What university techies can give back to Phuket

Pun Thongchumnum has been the Dean of the Faculty of Technology and Environment of Prince of Songkla University (PSU) Phuket campus since 2012. He has a PhD from PSU Pattani campus and was Associate Dean for Research and Development of IT at PSU from 2006-2012.

Here, he talks about the role of the university and the contribution that technology can make to Phuket.

PHUKET: The role of a university is to produce educated manpower; conduct research to increase knowledge and solve problems; provide information to the community; and preserve and develop local culture.

What contribution can a faculty of technology and environment make to a place like Phuket, which revolves so much around tourism?

To start with, we can help preserve our breathtaking landscape by cutting down on illegal construction. There are all kinds of violations of building codes here – some structures are built too high, some are built on slopes too steep and some are built on public land.

We’re in the process of developing a program that will allow people to click an area on a map and see all relevant Thai laws that apply to that area: environmental, marine, civil and more. Anyone considering buying land or building on land can use the program to find out whether it is legal to buy and what structures may be built on it.

Two of the biggest environmental problems that Phuket faces – garbage and wastewater management – rely on technology too: from the design of plants to technological processes.

However, we shouldn’t rely too much on technology. While we have the tools to solve, for example, tough pollution problems, we should keep in mind that the problems are of our own making, and we are better off preventing them in the first place.

If we appreciate what a lovely place we live in, we are more likely to protect the island’s environment, and thereby the primary source of livelihood on Phuket: tourism.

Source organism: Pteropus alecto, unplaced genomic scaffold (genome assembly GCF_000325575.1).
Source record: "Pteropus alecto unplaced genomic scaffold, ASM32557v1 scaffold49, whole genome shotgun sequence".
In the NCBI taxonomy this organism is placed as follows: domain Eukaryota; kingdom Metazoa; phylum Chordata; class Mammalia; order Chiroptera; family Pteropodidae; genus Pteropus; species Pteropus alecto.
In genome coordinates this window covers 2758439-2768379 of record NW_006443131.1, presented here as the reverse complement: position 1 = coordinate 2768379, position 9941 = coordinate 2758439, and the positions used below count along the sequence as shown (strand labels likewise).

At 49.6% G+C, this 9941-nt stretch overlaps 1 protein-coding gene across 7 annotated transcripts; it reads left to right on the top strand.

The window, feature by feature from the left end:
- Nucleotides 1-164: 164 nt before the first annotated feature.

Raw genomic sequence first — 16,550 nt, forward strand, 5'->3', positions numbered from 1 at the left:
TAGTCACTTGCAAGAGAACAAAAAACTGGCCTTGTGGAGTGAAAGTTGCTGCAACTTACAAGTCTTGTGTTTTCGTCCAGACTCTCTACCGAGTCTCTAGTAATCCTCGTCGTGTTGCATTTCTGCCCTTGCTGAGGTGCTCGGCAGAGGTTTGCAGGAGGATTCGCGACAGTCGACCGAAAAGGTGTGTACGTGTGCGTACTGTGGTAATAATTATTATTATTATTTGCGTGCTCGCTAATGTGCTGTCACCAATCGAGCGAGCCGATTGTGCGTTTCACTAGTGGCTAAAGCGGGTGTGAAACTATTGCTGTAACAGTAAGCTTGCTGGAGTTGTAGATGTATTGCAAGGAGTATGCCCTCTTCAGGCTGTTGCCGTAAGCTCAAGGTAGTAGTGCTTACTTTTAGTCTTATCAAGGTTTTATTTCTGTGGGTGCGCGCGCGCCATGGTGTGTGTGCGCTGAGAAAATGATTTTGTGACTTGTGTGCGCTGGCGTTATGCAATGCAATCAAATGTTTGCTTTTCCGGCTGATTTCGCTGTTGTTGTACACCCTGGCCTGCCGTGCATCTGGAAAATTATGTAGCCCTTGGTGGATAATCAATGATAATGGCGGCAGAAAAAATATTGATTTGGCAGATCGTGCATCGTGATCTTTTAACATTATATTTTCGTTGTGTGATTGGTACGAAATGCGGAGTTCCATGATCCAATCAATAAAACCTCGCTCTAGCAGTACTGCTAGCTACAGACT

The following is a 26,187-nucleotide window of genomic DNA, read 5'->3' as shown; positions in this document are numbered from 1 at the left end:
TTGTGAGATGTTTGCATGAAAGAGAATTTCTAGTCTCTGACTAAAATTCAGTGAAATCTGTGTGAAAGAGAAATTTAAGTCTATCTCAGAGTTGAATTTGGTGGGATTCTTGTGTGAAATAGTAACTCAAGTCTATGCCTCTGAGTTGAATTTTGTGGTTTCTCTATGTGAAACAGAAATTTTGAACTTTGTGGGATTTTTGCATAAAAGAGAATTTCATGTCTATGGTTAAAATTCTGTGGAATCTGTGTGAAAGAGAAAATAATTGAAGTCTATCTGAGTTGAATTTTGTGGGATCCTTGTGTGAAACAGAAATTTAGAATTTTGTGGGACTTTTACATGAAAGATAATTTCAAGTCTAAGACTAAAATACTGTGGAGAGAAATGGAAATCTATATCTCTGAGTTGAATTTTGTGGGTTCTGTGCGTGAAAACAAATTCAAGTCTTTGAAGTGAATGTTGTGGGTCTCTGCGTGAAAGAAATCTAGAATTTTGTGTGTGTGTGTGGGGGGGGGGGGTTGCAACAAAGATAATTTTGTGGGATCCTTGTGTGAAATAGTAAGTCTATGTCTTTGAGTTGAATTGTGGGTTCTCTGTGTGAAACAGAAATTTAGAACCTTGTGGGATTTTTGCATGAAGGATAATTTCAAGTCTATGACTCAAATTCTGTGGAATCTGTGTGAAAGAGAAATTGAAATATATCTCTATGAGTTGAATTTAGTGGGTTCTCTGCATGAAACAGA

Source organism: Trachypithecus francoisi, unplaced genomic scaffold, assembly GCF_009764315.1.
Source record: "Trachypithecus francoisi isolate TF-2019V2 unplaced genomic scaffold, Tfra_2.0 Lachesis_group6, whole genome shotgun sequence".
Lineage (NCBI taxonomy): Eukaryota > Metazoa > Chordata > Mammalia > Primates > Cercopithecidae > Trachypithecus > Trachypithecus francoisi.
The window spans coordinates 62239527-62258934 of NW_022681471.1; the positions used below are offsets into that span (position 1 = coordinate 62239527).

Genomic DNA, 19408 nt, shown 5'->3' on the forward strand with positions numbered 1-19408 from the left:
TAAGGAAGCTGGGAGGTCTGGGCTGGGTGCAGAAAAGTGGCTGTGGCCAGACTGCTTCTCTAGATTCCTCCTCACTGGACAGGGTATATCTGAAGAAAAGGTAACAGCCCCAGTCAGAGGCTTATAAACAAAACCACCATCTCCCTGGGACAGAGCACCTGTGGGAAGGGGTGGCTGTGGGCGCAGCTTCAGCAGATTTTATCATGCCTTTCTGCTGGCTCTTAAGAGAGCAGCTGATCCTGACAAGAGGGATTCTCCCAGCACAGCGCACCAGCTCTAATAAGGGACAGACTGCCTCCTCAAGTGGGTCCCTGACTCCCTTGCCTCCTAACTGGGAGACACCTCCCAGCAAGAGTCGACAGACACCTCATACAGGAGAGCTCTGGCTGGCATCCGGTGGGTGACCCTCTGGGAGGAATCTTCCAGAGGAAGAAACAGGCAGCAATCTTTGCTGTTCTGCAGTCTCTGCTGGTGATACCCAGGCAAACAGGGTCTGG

Technology has an important role to play in the tourism industry as well.

We can create databases, for example, that help hotels upgrade service, by recording what guests like and don’t like in the way of food, activities, amenities and so forth. This allows hotels to provide more personalized service when guests return, making them feel more welcome and well taken care of.

We can also use technology to sell Phuket and attract more tourists. We can create dynamic, interactive videos that will allow tour agents or potential visitors to have a very clear sense of what it’s like to come here.

The university can use technology to fulfill its responsibilities as a public entity too.

We’ve already signed a Memorandum of Understanding (MoU) with Phuket City Municipality to set up an IT learning center at Saphan Hin where anyone can go to learn how to use computers.

We’ve donated secondhand computers to people in rural areas of Phuket, Phang Nga and Krabi, and showed them how they can use them in their jobs. For example, we taught farmers how to sell their products online.

Our graduate students and professors are continually researching issues that affect Phuket. The deep knowledge that we gain from these studies is a contribution to the community in itself, because it can be used to determine solutions to local problems.

Finally, we contribute to social development by offering scholarships, with one condition: once the students graduate, they must come and teach with us. Doing this encourages bright students to stay on the island, which prevents “brain drain” and helps develop the university. This, in the long run, can help Phuket develop wisely.

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